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LOGO: Journal of Cotton Science


Effects of Potassium Rates and Timing on Cotton Yield and Fiber Quality

Authors: Blake L. Szilvay, Keith L. Edmisten, Guy D. Collins, and Randy Wells
Pages: 110-119
Agronomy and Soils
DOI: (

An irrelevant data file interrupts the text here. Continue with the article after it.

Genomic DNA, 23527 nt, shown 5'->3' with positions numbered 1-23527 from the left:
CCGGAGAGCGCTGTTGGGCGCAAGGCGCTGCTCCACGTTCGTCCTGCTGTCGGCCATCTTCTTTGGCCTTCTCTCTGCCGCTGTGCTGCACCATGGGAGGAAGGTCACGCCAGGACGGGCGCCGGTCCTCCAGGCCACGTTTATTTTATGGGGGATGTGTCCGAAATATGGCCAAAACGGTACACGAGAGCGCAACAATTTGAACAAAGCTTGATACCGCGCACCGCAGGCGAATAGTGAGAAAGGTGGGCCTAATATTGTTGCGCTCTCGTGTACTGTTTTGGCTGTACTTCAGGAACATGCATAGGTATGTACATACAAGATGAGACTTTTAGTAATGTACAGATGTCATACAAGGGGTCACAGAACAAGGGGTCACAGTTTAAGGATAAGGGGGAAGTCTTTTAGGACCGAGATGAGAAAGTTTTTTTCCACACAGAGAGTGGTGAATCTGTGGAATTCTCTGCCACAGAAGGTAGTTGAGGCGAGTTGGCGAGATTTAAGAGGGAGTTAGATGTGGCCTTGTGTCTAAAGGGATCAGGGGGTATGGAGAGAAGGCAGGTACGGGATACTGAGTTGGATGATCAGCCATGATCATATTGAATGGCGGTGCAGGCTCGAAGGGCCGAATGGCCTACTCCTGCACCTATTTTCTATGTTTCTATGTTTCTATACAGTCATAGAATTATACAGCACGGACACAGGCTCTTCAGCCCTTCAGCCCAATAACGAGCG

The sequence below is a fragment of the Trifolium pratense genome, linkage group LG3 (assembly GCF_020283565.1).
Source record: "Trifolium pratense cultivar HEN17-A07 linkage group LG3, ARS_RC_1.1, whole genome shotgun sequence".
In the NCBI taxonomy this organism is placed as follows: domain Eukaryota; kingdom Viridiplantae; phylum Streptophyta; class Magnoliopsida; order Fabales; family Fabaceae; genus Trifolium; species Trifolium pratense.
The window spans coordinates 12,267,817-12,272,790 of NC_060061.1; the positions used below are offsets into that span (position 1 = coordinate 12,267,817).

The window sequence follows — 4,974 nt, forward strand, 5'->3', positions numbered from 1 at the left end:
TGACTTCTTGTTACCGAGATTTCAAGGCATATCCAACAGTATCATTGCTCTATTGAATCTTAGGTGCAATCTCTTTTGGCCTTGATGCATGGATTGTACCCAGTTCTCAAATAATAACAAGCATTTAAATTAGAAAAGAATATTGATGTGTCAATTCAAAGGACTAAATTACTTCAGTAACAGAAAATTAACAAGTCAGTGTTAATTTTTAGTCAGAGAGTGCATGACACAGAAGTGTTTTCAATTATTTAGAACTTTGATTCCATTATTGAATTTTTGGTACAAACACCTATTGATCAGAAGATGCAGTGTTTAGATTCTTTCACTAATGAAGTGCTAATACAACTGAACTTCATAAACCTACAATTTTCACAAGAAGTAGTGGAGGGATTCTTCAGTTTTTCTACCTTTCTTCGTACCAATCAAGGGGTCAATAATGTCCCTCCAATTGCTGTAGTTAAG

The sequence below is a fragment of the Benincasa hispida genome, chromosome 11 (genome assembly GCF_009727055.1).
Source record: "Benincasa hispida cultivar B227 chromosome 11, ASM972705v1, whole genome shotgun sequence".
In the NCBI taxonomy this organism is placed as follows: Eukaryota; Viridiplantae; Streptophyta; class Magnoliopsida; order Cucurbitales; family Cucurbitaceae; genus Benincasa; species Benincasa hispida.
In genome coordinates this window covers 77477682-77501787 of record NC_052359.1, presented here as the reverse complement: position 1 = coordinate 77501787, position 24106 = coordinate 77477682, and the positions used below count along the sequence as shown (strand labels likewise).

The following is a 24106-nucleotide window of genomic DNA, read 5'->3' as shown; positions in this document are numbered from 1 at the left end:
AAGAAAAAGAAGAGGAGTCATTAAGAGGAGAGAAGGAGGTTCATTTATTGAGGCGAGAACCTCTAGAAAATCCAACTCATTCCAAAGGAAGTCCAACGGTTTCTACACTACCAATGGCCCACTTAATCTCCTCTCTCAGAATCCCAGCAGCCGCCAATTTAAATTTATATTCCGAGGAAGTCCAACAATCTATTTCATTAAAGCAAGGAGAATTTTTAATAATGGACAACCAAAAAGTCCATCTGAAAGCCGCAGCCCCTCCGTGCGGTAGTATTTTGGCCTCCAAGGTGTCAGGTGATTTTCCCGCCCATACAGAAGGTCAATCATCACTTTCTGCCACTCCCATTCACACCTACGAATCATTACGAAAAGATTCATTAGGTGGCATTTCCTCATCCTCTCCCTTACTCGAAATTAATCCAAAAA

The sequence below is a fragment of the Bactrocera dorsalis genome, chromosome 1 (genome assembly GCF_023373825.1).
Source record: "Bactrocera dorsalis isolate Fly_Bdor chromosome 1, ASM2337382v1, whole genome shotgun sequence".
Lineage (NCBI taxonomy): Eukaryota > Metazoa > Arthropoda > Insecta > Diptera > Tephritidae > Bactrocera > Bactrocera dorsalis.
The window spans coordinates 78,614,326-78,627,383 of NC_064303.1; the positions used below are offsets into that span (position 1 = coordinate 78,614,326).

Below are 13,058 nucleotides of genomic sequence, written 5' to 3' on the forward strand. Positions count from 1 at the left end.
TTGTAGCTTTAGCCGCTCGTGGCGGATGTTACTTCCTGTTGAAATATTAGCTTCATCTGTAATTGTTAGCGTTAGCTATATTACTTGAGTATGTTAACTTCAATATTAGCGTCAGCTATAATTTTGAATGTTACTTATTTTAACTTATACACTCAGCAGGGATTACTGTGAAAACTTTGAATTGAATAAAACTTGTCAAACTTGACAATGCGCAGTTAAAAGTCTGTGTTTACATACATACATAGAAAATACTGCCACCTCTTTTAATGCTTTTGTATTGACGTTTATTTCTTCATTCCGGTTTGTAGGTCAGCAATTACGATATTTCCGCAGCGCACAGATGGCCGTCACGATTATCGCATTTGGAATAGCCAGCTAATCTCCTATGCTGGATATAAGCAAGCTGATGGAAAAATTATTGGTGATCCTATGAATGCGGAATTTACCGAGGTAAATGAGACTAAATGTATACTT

Ensuring potassium (K) is readily available for plant uptake during all stages of growth, especially during reproductive growth, is critical for cotton production. While improvements in cotton genetics and production have led to significant yield improvements, observations of K deficiencies are still common. Re-evaluating the current cotton K fertility recommendations is necessary. The objective of this research was to predict the effect of variable timings and rates of K on cotton yield and fiber quality. Field trials in North Carolina were conducted at two locations in 2017 and three locations in 2018. Treatments included three rates (1, 1.5, and 2 times the soil test analysis recommended rate) applied using three timing combinations (planting, planting and layby, and planting, layby, and three wk after layby) compared to a non-treated control. Layby applications occurred between 45 and 62 d after planting. Treatments were applied as a broadcast granular and the source was muriate of potash. Growth and maturity measurements were recorded throughout the growing season. Petiole samples were collected at five weeks after layby for analysis of K concentration. Yield and fiber quality were also measured. Neither K rate nor application timing had a significant effect on lint yield and fiber quality in any environment. The concentration of tissue K did respond positively to K rates and timings in soil with low potassium availability.